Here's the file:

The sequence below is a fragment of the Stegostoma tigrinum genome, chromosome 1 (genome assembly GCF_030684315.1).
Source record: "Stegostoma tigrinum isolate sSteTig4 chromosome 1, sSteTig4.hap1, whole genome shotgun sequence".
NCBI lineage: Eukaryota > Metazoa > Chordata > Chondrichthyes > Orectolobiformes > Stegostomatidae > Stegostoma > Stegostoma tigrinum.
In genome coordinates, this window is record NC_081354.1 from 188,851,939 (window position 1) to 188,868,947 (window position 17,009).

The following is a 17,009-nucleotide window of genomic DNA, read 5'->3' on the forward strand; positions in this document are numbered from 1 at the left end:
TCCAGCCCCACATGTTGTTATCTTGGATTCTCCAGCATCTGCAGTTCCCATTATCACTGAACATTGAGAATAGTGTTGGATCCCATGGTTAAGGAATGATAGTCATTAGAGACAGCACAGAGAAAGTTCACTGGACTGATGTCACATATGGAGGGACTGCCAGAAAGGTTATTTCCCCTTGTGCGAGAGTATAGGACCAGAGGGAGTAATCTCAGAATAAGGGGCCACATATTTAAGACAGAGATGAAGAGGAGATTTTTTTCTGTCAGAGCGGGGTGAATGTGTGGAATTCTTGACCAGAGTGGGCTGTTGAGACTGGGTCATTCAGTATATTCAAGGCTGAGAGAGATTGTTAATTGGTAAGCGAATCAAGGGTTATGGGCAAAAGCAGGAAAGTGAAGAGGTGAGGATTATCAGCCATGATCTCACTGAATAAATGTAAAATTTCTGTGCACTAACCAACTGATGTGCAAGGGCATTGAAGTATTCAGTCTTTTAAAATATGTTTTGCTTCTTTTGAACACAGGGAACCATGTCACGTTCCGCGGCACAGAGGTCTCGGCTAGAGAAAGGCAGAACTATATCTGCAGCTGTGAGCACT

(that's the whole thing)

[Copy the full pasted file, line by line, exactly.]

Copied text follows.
The sequence below is a fragment of the Stegostoma tigrinum genome, chromosome 1 (genome assembly GCF_030684315.1).
Source record: "Stegostoma tigrinum isolate sSteTig4 chromosome 1, sSteTig4.hap1, whole genome shotgun sequence".
NCBI lineage: Eukaryota > Metazoa > Chordata > Chondrichthyes > Orectolobiformes > Stegostomatidae > Stegostoma > Stegostoma tigrinum.
In genome coordinates, this window is record NC_081354.1 from 188,851,939 (window position 1) to 188,868,947 (window position 17,009).

The following is a 17,009-nucleotide window of genomic DNA, read 5'->3' on the forward strand; positions in this document are numbered from 1 at the left end:
TCCAGCCCCACATGTTGTTATCTTGGATTCTCCAGCATCTGCAGTTCCCATTATCACTGAACATTGAGAATAGTGTTGGATCCCATGGTTAAGGAATGATAGTCATTAGAGACAGCACAGAGAAAGTTCACTGGACTGATGTCACATATGGAGGGACTGCCAGAAAGGTTATTTCCCCTTGTGCGAGAGTATAGGACCAGAGGGAGTAATCTCAGAATAAGGGGCCACATATTTAAGACAGAGATGAAGAGGAGATTTTTTTCTGTCAGAGCGGGGTGAATGTGTGGAATTCTTGACCAGAGTGGGCTGTTGAGACTGGGTCATTCAGTATATTCAAGGCTGAGAGAGATTGTTAATTGGTAAGCGAATCAAGGGTTATGGGCAAAAGCAGGAAAGTGAAGAGGTGAGGATTATCAGCCATGATCTCACTGAATAAATGTAAAATTTCTGTGCACTAACCAACTGATGTGCAAGGGCATTGAAGTATTCAGTCTTTTAAAATATGTTTTGCTTCTTTTGAACACAGGGAACCATGTCACGTTCCGCGGCACAGAGGTCTCGGCTAGAGAAAGGCAGAACTATATCTGCAGCTGTGAGCACT